The effect on indexes and index funds
A downgrade to high-yield status leads affected securities to be excluded from an investment-grade index, and it requires index funds to divest them. But such downgrades rarely come as a surprise, and Vanguard index funds are well-positioned to take action on them.
“We do have to be sellers of those bonds,” said Josh Barrickman, principal and co-head of Vanguard bond indexing for the Americas. “But we have quite a bit of leeway about how and when we exit those positions.”
Vanguard’s deep and experienced credit research team works to identify companies whose fundamentals may be deteriorating. “If there’s a name that we have particular concern about a downgrade,” Mr. Barrickman said, “we can start positioning in advance, underweighting the name or getting to a place where we’re holding the bonds we think will be most desirable to high-yield investors, or getting out of less-liquid bonds and into more-liquid bonds before the downgrade happens.”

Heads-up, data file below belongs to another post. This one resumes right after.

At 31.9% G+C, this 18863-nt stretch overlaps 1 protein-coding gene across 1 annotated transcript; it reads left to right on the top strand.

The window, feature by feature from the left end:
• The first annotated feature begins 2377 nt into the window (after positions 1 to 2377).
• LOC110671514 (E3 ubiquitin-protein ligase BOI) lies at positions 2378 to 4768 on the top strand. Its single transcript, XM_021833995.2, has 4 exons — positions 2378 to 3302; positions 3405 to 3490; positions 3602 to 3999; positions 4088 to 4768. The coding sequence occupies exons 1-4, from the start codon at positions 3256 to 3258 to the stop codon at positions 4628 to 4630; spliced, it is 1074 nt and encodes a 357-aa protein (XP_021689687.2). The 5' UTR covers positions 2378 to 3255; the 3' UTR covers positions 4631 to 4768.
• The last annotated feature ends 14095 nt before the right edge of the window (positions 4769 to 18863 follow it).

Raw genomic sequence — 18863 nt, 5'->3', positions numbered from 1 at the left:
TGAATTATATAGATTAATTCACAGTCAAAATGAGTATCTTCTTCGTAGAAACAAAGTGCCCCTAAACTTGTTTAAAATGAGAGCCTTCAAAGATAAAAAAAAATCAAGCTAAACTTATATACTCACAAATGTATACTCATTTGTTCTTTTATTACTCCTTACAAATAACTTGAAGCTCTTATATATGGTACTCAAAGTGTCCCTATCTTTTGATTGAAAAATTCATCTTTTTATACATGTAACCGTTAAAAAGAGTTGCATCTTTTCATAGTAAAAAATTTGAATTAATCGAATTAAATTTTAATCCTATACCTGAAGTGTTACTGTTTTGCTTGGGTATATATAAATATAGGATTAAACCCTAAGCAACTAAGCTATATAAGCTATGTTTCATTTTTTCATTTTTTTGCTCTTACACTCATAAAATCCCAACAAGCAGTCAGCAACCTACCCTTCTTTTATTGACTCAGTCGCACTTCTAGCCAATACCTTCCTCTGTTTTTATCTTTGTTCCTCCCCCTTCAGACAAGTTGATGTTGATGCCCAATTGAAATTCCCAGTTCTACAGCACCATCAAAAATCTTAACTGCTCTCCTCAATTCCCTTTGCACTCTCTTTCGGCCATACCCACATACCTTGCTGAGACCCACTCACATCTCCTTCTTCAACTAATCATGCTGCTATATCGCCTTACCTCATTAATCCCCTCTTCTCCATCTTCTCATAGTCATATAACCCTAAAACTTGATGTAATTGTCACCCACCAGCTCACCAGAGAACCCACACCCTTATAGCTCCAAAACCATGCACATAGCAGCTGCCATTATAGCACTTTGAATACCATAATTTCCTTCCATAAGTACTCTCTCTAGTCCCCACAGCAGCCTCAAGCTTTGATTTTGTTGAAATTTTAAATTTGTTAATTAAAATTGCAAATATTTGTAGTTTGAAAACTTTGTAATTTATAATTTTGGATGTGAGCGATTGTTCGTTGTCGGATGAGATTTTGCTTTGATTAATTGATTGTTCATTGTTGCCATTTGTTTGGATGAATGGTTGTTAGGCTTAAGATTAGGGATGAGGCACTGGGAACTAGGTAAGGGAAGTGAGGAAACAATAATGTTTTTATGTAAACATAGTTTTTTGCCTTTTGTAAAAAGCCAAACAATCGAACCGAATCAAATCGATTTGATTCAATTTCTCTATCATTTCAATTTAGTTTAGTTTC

Such downgrades clearly aren’t positive events for index funds. “It does hurt performance generally as these go from Price A to Price B as they matriculate between investment-grade and high-yield indexes,” Mr. Barrickman said. As an index fund provider, Vanguard is “concerned about tracking, but we’re also concerned about getting the best possible price as we sell these securities. It’s a bit of a balancing act, perhaps half science and half art.”